Benjamin Alicea in the Royal Underground Theatre production of “Rent”
Photo by Stephanie Pick
Written by Jonathan Larson
Directed by Jerianne Banson
Royal Underground Theatre
Hudson Backstage Theatre
March 18-April 23, 2011
Is there anything that hasn’t been said about Jonathan Larson’s rock opera? This musical great-grandchild of Puccini’s “La Bohème” ran for 12 years [1996-2008] in New York and racked up 5,124 peformances to become the ninth-longest Broadway show to date. It won a Pulitzer. It won a Tony. It has won at least a dozen other awards. Productions have been mounted across the U.S., Australia, Japan, United Kingdom, Mexico, Argentina, New Zealand and Peru. It was adapted into a 2005 movie. Enough said?
So if words fail, then let’s try the letter “e” to describe the Royal Underground company’s version of “Rent” at the Hudson Backstage Theatre in Hollywood: “e” for energy, enthusiasm and excitement. Excellent, however? Ennnh….more about that in a moment.
Like “La Bohème,” “Rent” is the story of a group of young artists struggling to survive in a tough city at a tough time in the year—winter. Larson [who died of an aortic rupture just days before the show premiered in 1996] updated its premise by changing the time from the late 19th century to the present, the locale from Paris to New York, the setting from a garret to a loft, the protagonist’s name and profession from Rodolfo the poet to Roger the songwriter/HIV-positive/former drug addict and Mimi [Larson kept her name from the original] from seamstress to S&M dancer and her death from tuberculosis to heroin overdose.
While he was at it, Larson also added a pair of lesbian lovers, a transvestite and his gay partner, a bag lady, a squeegee man and the AIDS epidemic. No contemporary cultural stone was left unturned in this musical play.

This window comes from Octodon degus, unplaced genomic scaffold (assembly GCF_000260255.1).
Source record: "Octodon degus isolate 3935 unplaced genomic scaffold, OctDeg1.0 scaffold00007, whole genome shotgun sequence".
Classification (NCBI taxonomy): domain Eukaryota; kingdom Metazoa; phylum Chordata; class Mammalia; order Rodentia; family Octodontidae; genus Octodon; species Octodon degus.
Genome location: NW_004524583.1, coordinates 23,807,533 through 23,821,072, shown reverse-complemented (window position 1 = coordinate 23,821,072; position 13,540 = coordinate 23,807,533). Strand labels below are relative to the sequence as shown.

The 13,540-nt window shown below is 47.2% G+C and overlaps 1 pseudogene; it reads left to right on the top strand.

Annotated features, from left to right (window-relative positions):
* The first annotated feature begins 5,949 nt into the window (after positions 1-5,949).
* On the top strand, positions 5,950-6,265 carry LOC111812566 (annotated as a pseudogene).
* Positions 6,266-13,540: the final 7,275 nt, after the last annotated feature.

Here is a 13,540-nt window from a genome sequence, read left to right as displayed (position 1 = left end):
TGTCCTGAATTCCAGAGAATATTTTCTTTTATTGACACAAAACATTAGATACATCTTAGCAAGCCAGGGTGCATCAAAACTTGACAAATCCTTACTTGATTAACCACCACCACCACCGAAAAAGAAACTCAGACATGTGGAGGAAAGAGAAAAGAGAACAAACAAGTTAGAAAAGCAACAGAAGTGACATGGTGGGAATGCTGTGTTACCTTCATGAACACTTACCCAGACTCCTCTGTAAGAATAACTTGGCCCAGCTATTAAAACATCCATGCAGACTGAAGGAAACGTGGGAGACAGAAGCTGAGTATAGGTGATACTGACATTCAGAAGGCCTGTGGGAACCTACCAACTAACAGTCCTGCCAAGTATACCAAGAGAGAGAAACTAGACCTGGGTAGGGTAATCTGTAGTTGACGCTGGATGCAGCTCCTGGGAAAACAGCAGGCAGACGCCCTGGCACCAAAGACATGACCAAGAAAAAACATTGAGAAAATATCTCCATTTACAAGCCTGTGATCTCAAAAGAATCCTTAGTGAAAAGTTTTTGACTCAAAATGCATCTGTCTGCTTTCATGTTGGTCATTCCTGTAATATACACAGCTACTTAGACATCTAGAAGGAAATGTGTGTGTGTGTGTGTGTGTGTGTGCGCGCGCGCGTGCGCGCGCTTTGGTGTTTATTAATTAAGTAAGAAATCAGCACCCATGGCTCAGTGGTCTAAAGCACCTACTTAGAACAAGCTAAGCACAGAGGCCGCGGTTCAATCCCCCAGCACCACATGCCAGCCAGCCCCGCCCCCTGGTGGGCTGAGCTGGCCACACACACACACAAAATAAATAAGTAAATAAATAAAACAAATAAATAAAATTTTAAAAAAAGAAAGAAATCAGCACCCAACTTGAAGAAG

Director Jerianne Banson, in the program, hints at some changes she also made to the play but doesn’t specify them. She might have begun with Adrienne Frasier’s set, which didn’t suggest a lower East Side loft so much as it did a city dump. Anchoring stage left was a tall stepladder festooned with bicycle wheels, hubcaps and other trash with little or no relevance to the play or the performers. Give Frasier credit for this, however: she did include a few Keith Haring figures on a back wall.
Not to be unkind, but this production of “Rent” might also have benefited from voice and acting lessons for some of the 15 members of the Royal Underground cast. Most were good, their songs soaring naturally from personalities they had clearly defined. Some were adequate. A few, however, either projected their voices weakly to the house or struggled to stay on-key. Whereas Jason Aaronson, as Mark, a sort of roving narrator for the musical, played well with others, Enrico Banson, as Roger (Rodolfo), lacked spontaneity; he came across as a jack-in-the-box, waiting for his cue and then—boing!—delivered his line(s) before reverting to watchful spectator and reloading the spring for his next cue. His performance was stiff.
Two young women really shone: Josie Yount as Maureen, and Ali Eagle, as several different characters. (Both are so youthful-looking you’d be well advised to card them before serving them so much as a Coke.) Although slim as the chances of winning the lottery, Yount has a bright, lively voice and threw herself not only into the character of Maureen, one of the lesbian lovers, but also physically on, around and into the set. Eagle has a clear, strong voice as well and was especially delightful as an over-anxious mother on the phone “just-calling-to-see-how” her sonMark was doing.
The Royal Underground cast is decidedly young and presumably will grow and master the acting craft. Those who don’t, of course, will eventually have to find some other line of work to pay the rent.
Correction: Owing to a miscommunication by the producers, an earlier version of this review stated that a substitute performed for Josie Yount on the night our critic attended. In fact, Yount was onstage playing the role of Maureen.